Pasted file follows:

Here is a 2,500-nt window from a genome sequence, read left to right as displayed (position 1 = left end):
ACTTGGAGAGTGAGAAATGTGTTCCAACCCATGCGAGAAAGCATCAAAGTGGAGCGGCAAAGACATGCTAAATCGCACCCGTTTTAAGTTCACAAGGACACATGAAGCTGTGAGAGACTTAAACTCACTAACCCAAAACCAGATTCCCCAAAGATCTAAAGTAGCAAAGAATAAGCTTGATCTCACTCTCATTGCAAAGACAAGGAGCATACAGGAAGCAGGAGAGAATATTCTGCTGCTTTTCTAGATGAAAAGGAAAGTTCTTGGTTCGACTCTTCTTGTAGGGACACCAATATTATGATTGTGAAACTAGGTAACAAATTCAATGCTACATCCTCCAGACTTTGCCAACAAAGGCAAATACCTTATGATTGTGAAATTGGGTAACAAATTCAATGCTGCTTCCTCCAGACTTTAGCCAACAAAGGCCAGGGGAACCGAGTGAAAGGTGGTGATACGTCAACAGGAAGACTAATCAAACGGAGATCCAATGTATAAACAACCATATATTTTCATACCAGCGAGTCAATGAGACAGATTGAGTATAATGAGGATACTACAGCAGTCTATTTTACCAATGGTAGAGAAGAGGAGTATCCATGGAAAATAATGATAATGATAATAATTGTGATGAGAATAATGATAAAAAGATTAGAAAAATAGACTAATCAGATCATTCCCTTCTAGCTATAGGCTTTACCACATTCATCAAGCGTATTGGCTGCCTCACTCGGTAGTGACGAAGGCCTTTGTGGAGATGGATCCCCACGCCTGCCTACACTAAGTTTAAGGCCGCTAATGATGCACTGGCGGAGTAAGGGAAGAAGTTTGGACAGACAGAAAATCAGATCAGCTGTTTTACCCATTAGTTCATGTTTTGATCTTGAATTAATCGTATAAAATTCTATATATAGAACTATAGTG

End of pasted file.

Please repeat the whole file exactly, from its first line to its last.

Here is a 2,500-nt window from a genome sequence, read left to right as displayed (position 1 = left end):
ACTTGGAGAGTGAGAAATGTGTTCCAACCCATGCGAGAAAGCATCAAAGTGGAGCGGCAAAGACATGCTAAATCGCACCCGTTTTAAGTTCACAAGGACACATGAAGCTGTGAGAGACTTAAACTCACTAACCCAAAACCAGATTCCCCAAAGATCTAAAGTAGCAAAGAATAAGCTTGATCTCACTCTCATTGCAAAGACAAGGAGCATACAGGAAGCAGGAGAGAATATTCTGCTGCTTTTCTAGATGAAAAGGAAAGTTCTTGGTTCGACTCTTCTTGTAGGGACACCAATATTATGATTGTGAAACTAGGTAACAAATTCAATGCTACATCCTCCAGACTTTGCCAACAAAGGCAAATACCTTATGATTGTGAAATTGGGTAACAAATTCAATGCTGCTTCCTCCAGACTTTAGCCAACAAAGGCCAGGGGAACCGAGTGAAAGGTGGTGATACGTCAACAGGAAGACTAATCAAACGGAGATCCAATGTATAAACAACCATATATTTTCATACCAGCGAGTCAATGAGACAGATTGAGTATAATGAGGATACTACAGCAGTCTATTTTACCAATGGTAGAGAAGAGGAGTATCCATGGAAAATAATGATAATGATAATAATTGTGATGAGAATAATGATAAAAAGATTAGAAAAATAGACTAATCAGATCATTCCCTTCTAGCTATAGGCTTTACCACATTCATCAAGCGTATTGGCTGCCTCACTCGGTAGTGACGAAGGCCTTTGTGGAGATGGATCCCCACGCCTGCCTACACTAAGTTTAAGGCCGCTAATGATGCACTGGCGGAGTAAGGGAAGAAGTTTGGACAGACAGAAAATCAGATCAGCTGTTTTACCCATTAGTTCATGTTTTGATCTTGAATTAATCGTATAAAATTCTATATATAGAACTATAGTG